SPECIALISING in tax law was a logical move for Robert Sceales. Mr Sceales has been practising as a lawyer since 1971, originally in his native South Africa but for many years in Australia.
SPECIALISING in tax law was a logical move for Robert Sceales.
Mr Sceales has been practising as a lawyer since 1971, originally in his native South Africa but for many years in Australia.
His early legal work was diverse, covering everything from motor crashes to criminal cases and liquidations.
He was drawn to tax because he found it was central to many of the matters he worked on.
“Tax affects everything you do from the time you are born to the time you die, and even after that,” Mr Sceales said.
He also likes to recount the fate of 1930s gangster Al Capone, who was finally brought to justice by the United States’ Internal Revenue Service rather than the police.
Likewise, Australia’s National Crime Authority has used tax law to attack motorcycle gangs, by issuing tax assessments against gang members.
Mr Sceales was a partner at national law firm Phillips Fox before leaving in 1994 to establish his own specialist tax practice, Sceales & Company.
He clearly did not like the managerial style of a large national firm, preferring instead to run a small practice with just four lawyers.
“The pleasure of working in a place like this is the utterly flat management structure. You can get together and decide to do something, and it is done straight away,” Mr Sceales said.
“In a big firm its usually someone in Sydney or Melbourne setting the rules or telling you what to do.”
Mr Sceales readily acknowledges that small practices like his own will never achieve the same level of profitability as large firms, which are tending to employ a higher ratio of junior staff to partners.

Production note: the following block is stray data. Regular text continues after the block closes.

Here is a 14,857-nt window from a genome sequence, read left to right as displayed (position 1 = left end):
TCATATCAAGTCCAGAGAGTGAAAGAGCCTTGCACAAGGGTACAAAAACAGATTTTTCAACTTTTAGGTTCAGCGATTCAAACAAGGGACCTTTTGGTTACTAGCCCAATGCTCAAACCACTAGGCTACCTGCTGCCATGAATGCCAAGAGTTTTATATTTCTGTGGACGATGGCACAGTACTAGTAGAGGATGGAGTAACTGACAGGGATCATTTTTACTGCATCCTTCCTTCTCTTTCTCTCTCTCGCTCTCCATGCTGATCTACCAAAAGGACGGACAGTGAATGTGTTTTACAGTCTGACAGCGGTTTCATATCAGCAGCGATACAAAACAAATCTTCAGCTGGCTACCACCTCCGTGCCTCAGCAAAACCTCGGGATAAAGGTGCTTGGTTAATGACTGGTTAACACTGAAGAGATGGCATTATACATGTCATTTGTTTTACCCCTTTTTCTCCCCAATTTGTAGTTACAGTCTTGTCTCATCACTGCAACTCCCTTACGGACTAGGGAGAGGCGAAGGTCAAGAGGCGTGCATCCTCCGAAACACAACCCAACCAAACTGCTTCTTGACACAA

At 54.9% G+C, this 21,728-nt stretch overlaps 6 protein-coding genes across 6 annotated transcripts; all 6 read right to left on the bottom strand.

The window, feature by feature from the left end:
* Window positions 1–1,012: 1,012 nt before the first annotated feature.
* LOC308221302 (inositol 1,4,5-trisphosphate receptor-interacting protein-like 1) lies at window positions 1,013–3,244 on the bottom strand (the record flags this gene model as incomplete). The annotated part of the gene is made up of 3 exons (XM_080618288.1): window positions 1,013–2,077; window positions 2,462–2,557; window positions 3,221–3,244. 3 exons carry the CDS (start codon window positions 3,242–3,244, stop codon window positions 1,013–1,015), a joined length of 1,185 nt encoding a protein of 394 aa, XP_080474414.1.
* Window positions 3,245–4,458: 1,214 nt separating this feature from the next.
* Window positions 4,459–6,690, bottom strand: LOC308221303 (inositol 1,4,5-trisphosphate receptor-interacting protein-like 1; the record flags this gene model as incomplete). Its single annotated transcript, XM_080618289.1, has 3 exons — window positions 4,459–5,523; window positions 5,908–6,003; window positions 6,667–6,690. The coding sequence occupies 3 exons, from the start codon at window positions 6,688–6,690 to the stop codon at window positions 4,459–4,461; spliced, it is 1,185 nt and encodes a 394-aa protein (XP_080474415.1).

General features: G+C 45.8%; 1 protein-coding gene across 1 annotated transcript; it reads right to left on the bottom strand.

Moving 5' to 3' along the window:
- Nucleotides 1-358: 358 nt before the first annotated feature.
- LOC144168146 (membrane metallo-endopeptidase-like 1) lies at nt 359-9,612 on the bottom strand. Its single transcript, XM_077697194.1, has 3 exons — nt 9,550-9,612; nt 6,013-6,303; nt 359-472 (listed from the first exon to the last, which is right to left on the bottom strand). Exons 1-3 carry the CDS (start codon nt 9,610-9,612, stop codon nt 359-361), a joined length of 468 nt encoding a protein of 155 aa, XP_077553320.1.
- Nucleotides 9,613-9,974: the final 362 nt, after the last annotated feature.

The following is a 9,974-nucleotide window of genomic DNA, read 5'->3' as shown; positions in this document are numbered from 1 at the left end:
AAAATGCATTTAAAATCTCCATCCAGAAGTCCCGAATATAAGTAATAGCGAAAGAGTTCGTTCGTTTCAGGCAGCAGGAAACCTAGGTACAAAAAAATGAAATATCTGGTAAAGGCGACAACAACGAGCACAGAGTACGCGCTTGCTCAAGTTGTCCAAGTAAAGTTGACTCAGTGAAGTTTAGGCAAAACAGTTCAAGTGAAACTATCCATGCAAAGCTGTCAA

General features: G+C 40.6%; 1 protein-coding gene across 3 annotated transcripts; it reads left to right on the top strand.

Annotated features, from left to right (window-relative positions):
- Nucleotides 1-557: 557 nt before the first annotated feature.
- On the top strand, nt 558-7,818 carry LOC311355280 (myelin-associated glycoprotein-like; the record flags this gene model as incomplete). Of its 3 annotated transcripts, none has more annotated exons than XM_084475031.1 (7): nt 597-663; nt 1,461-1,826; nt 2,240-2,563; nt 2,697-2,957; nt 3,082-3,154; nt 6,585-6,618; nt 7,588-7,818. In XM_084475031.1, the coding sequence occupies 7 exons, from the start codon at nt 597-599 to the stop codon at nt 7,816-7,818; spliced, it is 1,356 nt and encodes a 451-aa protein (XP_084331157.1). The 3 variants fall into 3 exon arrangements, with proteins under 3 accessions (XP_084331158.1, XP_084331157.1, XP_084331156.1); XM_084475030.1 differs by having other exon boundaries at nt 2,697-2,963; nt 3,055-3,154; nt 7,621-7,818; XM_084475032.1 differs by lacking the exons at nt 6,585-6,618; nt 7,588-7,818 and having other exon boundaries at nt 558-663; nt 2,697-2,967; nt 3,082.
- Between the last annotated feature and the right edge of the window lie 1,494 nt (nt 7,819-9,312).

But he is quite happy with the trade-off, having made a comfortable living from his own business.
Most of Mr Sceales’ work is sourced from accountants, rather than direct dealings with clients.
“I always prefer to deal with the accountant. They know we won’t try to poach their clients,” he said.
His work covers a broad range of personal matters, such as divorces, wills, family trusts and enduring powers of attorney, as well as commercial matters.
Mr Sceales’ business partner, Jocelyn Boujos, has a specialist focus on arranging product rulings for managed investment schemes.
Mr Sceales is surprisingly blunt in his assessment of managed investment schemes such as Budplan and Satcom, which have fallen foul of the tax office.
In particular he is critical of schemes that advanced loans through related companies so that investors could obtain big up-front tax deductions.
“That has always been incredibly aggressive because I can’t see the commercial logic of it,” Mr Sceales said.
“To me, it’s devoid of any commercial reality”.
Mr Sceales is also critical of the ATO for its failure to act early against aggressively structured managed investment schemes.
He sees this as part of a broader problem based on the complexity of tax legislation.
“The only reason we need all of these product rulings and determinations [from the tax office] is because the act is so badly written,” Mr Sceales said.
Mr Sceales believes the core of the problem needs to be tackled.
“The original act, the 1936 act, was amended and amended,” he said.
“Then they would bring in anti-avoidance sections. Then they had the overall anti-avoidance section [Division 4A].
“There were lots of us who said the act was so badly drafted it should be redone. So then they came up with the 1997 act. Now that is written in baby talk – parts of it are utterly incomprehensible.
“There is a crying need to appoint about four people in practice to redraft the whole thing.”